IRAS FAMILY STUDY--GENETICS OF INSULIN RESISTANCE

Project: Research project

Project Details

Description

Insulin resistance is an important risk factor for atherosclerosis. Insulin resistance varies widely within populations, and substantial evidence indicates that much of this variation can be attributed to genetic sources. Visceral adiposity, another important atherosclerotic risk factor, is strongly correlated with insulin resistance, and this trait also appears to be under substantial genetic control. The overall goals of the proposed research project are to: 1) identify the genetic determinants of insulin resistance and visceral adiposity; and 2) determine the extent to which insulin resistance, visceral adiposity, and metabolic cardiovascular disease risk factors share common genetic influences. To address these goals, we will enroll 160 families of African-American and Hispanic background who are participating in the Insulin Resistance Atherosclerosis Study (IRAS). Approximately 1280 additional family members will be recruited. Insulin resistance will be measured using the frequently sampled intravenous glucose tolerance test, and visceral adiposity will be measured using computed tomography. A panel of other metabolic cardiovascular disease factors will also be assessed. A panel of 370 microsatellite markers will be genotyped from DNA, and a genome-wide scan will be performed to detect chromosomal regions containing loci that influence phenotypic variation. We will then saturate the regions of linkage identified in these analyses with additional markers and will then perform linkage disequilibrium analyses in effort to localize further the putative loci. The organization of this study will be similar to that of IRAS, with three clinical centers, a coordinating center, a central laboratory and a genetics laboratory. This center will be responsible for recruitment of Hispanics. This project will contribute substantially to our understanding of the genetic determinants of insulin sensitivity, and consequently to risk of atherosclerosis.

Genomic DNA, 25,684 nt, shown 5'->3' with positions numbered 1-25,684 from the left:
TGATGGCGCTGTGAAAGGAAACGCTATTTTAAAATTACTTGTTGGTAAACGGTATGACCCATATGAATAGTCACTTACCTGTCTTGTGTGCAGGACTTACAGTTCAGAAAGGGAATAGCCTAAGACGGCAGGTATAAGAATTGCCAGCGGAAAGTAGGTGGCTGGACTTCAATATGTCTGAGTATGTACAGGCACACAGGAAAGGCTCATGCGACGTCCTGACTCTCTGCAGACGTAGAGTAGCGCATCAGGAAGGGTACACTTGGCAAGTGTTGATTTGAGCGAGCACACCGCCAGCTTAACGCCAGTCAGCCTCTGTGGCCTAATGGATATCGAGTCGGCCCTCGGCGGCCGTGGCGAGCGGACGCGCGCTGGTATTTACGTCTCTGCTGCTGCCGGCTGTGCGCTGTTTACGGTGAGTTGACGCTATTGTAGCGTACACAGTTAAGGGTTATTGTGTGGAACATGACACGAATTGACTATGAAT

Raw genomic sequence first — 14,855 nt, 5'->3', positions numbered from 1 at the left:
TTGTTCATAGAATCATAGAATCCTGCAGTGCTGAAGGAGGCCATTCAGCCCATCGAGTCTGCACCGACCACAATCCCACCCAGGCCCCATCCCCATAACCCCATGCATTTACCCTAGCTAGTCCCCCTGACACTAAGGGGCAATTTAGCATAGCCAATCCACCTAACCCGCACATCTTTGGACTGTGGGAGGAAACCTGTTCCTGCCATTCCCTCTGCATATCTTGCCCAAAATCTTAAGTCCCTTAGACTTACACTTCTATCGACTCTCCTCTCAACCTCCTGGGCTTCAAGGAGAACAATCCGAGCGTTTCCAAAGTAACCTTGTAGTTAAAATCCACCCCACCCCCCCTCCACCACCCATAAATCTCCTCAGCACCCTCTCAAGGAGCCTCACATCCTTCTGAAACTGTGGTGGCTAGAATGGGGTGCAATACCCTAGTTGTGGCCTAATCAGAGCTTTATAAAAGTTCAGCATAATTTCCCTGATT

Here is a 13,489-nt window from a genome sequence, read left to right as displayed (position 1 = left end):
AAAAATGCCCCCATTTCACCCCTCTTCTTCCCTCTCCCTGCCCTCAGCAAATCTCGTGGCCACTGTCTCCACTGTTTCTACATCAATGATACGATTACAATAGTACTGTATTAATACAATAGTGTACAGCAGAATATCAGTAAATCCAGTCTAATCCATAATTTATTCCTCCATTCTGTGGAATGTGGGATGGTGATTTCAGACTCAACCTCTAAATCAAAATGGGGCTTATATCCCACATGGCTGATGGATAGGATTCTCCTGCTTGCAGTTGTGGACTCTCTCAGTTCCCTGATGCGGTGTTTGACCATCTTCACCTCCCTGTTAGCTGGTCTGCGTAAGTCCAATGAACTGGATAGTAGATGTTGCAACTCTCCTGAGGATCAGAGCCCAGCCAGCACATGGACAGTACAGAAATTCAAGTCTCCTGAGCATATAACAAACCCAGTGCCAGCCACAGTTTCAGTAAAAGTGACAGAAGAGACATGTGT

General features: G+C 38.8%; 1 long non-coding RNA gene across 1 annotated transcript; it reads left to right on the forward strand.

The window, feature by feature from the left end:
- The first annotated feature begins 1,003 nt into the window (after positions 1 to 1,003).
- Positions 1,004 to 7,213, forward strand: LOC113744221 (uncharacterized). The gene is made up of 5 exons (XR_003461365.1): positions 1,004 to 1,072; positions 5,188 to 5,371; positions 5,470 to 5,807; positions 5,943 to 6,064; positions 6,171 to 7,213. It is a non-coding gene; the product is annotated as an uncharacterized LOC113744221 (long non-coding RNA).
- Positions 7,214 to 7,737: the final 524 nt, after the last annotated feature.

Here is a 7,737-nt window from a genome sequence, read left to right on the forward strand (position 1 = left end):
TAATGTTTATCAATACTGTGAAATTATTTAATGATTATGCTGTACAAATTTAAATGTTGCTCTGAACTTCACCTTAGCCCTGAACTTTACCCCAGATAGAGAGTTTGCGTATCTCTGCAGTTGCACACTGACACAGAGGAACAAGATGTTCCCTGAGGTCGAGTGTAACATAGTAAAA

StatusFinished
Effective start/end date9/30/9912/31/10

Funding

  • National Institutes of Health: $101,767.00

ASJC

  • Medicine(all)

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